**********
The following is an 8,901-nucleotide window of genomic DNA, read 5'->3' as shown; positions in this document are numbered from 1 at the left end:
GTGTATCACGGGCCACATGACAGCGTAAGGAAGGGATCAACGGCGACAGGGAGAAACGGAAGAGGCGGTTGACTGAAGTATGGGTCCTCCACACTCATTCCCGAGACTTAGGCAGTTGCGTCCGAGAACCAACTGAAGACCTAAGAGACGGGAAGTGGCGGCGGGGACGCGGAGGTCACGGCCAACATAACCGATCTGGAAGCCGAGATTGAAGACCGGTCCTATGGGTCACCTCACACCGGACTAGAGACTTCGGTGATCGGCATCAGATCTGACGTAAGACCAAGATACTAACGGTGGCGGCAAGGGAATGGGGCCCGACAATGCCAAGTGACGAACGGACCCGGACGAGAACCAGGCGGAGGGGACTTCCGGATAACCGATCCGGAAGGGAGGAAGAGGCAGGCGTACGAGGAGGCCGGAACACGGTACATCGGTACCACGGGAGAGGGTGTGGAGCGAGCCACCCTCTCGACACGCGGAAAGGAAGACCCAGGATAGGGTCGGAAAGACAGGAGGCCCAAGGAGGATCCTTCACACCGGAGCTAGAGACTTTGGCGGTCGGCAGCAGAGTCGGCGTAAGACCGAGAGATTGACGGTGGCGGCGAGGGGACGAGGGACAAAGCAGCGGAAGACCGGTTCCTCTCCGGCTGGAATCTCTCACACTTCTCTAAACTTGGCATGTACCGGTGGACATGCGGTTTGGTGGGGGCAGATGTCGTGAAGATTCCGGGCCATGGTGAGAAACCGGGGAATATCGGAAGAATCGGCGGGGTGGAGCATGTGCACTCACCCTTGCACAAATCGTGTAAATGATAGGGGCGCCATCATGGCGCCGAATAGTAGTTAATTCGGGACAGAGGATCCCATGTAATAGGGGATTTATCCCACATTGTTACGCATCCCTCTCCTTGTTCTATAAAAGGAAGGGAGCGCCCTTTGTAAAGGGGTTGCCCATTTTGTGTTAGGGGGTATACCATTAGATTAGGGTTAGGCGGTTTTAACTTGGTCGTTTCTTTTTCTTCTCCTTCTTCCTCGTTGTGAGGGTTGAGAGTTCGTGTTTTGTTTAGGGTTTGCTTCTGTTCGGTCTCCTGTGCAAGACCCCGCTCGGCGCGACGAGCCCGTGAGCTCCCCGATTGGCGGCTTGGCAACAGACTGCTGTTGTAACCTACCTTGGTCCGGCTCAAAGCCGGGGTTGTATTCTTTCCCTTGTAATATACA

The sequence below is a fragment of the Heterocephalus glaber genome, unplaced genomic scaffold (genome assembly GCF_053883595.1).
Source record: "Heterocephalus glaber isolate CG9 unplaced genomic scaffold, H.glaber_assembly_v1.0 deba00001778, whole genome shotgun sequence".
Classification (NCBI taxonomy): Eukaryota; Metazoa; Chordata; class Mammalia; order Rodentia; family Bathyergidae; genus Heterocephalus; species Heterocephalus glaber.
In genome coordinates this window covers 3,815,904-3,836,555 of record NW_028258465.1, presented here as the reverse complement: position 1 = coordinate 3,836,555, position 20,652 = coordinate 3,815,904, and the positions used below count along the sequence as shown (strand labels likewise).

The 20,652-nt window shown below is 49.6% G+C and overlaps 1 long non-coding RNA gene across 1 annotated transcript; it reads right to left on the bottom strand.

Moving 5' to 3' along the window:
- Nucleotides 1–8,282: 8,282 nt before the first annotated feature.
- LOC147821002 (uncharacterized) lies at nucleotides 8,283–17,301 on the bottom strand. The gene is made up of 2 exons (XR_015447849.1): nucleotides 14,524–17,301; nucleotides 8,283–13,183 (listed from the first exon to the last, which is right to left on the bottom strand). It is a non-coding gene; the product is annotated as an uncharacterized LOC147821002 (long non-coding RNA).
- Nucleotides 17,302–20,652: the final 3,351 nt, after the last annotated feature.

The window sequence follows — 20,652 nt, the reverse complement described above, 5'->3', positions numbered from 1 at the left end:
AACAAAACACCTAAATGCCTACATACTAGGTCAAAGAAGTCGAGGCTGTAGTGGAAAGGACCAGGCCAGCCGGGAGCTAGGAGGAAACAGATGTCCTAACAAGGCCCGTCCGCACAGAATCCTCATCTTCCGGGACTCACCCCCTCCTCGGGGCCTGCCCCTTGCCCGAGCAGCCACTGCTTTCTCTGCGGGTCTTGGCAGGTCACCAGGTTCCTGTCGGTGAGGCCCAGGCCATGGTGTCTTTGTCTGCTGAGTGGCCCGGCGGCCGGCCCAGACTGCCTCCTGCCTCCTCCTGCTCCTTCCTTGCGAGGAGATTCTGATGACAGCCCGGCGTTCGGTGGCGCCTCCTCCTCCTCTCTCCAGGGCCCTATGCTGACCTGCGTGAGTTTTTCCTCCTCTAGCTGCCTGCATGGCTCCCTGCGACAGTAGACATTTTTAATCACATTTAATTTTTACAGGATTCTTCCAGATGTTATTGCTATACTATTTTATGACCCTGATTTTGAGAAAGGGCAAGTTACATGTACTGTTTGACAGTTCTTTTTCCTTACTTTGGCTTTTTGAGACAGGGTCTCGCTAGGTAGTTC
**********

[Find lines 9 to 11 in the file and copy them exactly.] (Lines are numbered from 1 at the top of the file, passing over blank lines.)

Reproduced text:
- Nucleotides 1–8,282: 8,282 nt before the first annotated feature.
- LOC147821002 (uncharacterized) lies at nucleotides 8,283–17,301 on the bottom strand. The gene is made up of 2 exons (XR_015447849.1): nucleotides 14,524–17,301; nucleotides 8,283–13,183 (listed from the first exon to the last, which is right to left on the bottom strand). It is a non-coding gene; the product is annotated as an uncharacterized LOC147821002 (long non-coding RNA).
- Nucleotides 17,302–20,652: the final 3,351 nt, after the last annotated feature.